As you can see, the MX-1 performs well in varied conditions and delivers sharp images with impressive dynamic range. People will be drawn to the classic styling, but it’s the image quality that will make them want to carry this little camera everywhere


Pentax MX-1 key features

  • 12MP backlit CMOS sensor
  • 4x 28-112mm equivalent F1.8-2.5 lens
  • ISO 100-12800
  • 3.0 inch, 920K dot LCD screen
  • JPEG, Raw (DNG), Raw+JPEG capture
  • 1080p 30fps video recording with stereo microphones
  • Rear control dial and EV dial
  • Pentax SLR-like interface

    where to buy

    Now for the very best part….The Pentax MX-1 retails for only $299.99. which makes it one of the best values in the field. 



Aug 10

Nikon D4 makes an appearance at the finish line…



USAIN Bolt ,fastest man on the planet. 

Jamaican sprinter earned the distinction of fastest man on the planet Thursday by winning ( again) the 200m Sprint Olympic title for a second time , almost beating his own  record with a time of 19.32sec.  After his historic win, Bolt then grabbed  a photographer’s Nikon camera to  celebrates victory in the men’s 200m final.


Apr 06

Nikon V1 performance at ISO 2200

When they announced the new V1 and J1 cameras, people seemed to be generally pleased with the overall specifications from the first mirrorless SLR offerings from Nikon….there was however, the oft-repeated criticism that the sensor was too small. More than a few message board “experts” surmised ( well before ever actually shooting with the camera system, of course) that the smaller sensor would produce too much noise and not enough detail to be a “serious” enough camera for someone who is used to shooting with a full sized DSLR.  We decided to put this question to the test and sent one of our staff writers, David, to the National Zoo to shoot some critters at a moderately high ISO ( 2200 for example).

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Apr 01

Nikon D800 Field Test- What can 36.2 Megapixels do?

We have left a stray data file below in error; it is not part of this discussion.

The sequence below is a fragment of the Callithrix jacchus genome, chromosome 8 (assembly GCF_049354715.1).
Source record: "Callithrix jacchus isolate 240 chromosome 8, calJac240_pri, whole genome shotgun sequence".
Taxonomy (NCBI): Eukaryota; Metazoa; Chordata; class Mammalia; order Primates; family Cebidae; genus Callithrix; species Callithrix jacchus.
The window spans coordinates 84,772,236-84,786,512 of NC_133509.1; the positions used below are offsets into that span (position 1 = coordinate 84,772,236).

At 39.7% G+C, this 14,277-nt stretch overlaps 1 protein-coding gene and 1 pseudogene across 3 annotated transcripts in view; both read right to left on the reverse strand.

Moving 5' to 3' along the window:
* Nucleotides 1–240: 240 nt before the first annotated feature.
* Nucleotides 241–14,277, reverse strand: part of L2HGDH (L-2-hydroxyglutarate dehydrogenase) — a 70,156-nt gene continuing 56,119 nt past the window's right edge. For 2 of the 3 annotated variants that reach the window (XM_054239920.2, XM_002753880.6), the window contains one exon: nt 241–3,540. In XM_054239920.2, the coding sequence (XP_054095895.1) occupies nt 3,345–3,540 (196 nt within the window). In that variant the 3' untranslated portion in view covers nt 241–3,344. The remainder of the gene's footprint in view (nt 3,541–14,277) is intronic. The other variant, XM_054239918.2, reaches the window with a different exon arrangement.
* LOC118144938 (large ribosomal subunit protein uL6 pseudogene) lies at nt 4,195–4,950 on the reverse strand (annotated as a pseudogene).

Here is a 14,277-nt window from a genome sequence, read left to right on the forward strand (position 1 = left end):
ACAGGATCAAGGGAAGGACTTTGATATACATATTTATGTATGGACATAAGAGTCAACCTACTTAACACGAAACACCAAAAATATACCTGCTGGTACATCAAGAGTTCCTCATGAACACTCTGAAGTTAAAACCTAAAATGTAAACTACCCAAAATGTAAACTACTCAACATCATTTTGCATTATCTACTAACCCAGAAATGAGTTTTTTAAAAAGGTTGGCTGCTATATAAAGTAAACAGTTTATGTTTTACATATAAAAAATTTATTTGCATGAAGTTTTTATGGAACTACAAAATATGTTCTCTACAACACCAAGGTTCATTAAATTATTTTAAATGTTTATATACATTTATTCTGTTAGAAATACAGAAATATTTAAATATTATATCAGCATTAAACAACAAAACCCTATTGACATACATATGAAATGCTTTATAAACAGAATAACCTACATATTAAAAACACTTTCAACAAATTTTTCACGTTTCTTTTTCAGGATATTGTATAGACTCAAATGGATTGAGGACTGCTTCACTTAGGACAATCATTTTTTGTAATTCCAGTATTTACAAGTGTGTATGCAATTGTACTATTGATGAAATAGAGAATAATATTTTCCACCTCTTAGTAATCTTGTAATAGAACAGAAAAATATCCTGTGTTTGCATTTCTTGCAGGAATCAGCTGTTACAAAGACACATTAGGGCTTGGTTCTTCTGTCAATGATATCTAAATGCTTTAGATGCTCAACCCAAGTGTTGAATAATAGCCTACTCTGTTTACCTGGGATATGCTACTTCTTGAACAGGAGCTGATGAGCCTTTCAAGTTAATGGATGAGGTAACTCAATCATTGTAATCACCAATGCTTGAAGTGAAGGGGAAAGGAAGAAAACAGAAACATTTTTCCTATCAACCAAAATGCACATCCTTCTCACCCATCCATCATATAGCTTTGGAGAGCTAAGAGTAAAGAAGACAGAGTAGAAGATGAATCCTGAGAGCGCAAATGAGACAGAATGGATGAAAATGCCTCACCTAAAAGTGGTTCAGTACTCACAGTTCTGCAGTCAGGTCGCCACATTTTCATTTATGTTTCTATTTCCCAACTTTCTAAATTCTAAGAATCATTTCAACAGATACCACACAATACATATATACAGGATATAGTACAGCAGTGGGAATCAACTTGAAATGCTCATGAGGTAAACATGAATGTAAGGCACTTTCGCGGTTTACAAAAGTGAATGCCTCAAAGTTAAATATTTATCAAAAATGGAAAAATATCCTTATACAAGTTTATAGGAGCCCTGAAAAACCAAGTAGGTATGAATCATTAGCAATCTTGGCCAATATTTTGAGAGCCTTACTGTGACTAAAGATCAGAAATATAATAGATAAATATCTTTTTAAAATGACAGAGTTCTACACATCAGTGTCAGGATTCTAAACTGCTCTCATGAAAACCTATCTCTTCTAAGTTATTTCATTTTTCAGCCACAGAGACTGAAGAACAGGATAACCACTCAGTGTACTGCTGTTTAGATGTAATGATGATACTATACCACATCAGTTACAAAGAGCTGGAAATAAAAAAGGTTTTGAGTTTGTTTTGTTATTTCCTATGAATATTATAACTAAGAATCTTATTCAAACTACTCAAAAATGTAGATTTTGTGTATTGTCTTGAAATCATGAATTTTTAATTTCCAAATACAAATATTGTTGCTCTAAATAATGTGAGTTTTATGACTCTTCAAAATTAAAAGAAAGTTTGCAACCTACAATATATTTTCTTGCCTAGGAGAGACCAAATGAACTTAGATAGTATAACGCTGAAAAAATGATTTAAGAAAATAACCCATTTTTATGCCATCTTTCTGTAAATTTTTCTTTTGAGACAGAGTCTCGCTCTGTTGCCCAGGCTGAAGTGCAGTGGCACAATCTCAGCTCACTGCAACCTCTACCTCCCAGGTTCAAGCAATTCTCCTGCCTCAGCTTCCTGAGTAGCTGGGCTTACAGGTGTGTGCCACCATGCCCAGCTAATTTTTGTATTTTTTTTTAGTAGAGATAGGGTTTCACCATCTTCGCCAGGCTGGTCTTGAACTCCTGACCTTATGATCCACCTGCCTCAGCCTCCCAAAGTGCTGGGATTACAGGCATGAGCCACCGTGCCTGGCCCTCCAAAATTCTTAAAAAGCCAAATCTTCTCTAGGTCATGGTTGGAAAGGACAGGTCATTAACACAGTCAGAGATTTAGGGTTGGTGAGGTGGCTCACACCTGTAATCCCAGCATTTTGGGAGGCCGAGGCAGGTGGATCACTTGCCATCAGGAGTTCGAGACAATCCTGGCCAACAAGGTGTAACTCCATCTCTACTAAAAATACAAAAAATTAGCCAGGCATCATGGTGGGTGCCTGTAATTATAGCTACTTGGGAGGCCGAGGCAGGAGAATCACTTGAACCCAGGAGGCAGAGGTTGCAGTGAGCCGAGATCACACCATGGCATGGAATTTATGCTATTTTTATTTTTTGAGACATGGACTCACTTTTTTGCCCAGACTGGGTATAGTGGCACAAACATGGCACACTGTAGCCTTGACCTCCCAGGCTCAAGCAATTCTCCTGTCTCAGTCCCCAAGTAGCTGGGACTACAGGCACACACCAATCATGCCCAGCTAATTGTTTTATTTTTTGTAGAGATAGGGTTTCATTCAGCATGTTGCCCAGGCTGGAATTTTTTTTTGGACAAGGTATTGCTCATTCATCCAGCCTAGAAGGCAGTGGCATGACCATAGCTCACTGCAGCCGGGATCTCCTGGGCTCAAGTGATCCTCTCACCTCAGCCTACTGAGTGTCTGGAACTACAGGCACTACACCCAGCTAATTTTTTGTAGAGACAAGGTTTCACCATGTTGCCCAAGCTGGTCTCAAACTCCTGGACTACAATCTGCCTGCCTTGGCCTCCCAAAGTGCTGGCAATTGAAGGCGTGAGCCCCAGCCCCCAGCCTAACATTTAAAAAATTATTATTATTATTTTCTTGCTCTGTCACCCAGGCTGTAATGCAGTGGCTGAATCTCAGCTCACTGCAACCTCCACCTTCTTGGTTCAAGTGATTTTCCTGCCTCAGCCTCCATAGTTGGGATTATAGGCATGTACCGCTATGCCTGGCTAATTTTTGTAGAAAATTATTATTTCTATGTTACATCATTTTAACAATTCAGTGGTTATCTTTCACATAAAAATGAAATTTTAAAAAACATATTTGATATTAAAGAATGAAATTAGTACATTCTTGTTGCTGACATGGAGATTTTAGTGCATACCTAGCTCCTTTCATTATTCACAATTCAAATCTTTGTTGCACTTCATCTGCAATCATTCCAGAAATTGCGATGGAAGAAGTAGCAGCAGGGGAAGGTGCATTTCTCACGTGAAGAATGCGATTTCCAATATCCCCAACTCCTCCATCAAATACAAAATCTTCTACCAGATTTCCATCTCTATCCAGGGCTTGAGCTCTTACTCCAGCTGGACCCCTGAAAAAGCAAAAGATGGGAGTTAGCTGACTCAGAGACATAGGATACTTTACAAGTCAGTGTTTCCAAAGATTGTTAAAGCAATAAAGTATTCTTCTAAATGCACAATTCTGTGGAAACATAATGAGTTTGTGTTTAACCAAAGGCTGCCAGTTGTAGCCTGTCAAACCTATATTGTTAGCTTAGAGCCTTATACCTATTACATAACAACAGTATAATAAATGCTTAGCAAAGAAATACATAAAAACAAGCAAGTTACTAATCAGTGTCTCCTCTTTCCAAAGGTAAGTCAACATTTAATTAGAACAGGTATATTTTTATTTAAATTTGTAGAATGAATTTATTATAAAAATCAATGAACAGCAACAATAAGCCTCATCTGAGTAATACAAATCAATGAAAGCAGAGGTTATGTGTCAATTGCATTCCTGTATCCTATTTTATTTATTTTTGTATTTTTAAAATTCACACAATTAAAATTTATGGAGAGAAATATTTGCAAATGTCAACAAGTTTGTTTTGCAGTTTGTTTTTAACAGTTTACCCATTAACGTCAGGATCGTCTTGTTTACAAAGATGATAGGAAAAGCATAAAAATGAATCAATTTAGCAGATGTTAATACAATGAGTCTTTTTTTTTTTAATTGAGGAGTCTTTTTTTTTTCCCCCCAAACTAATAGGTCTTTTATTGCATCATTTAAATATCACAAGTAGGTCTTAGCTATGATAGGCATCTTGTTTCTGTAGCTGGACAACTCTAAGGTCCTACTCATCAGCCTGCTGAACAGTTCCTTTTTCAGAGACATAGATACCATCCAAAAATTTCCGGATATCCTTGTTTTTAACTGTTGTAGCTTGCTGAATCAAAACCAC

I took a unexpected detour to Magnolia Gardens in Charleston, South Carolina today. The Great Egrets are roosting right now, but unfortunately I only had a 200mm as my longest lens to try to capture these beautiful birds on the nest. They boardwalk through the rookery never got closer than 200 feet to the nests, so the results were that the birds were very small in the photos.

I wanted to see what I might be able to get from a crop of the 36 Megapixels on my Nikon D800 sensor and I thought I’d share the results with you, first a full sized image as captured, then a crop of the same photo.

Nikkor 80-200 f2.8 @ f4 1/640 ISO 400. Shot raw, processed with ACR.

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Mar 29

BW in DC- More field testing of the Nikon D800

It’s the first sunny day I’ve had to be able to take the D800 to one of my favorite spots, inside the Lincoln Memorial and put it to the test against this famously super high contrast scene. The 14.4 stops of dynamic range are very evident, (though once my video software and YouTube compression gets involved, the wide DR is somewhat harder to note). All inside shots are ISO 400, Nikon 24-70 @ f5.6. I am continually impressed with this camera.

Mar 24

D800 offers a powerful processor and several cool built in Gizmos

I’ve had my D800 for a day now and I am still scanning the menus to set it up for my type of shooting. I finally made it to the touch-up menu and was surprised at the number of interesting features Nikon decided to include in this camera, features that you wouldn’t expect from a pro-level camera, rather a more consumer type model like the D7000. On second look , however, I noticed that some of these are actually pretty powerful tools that just might come in handy for the working photographer who needs some in-camera processing in the field. There are the expected “selective color”, “fisheye effect”, “miniature effect”, “color outline” and “color sketch” which I generally associate with a consumer camera, but then there are the tools.  Great tools, like: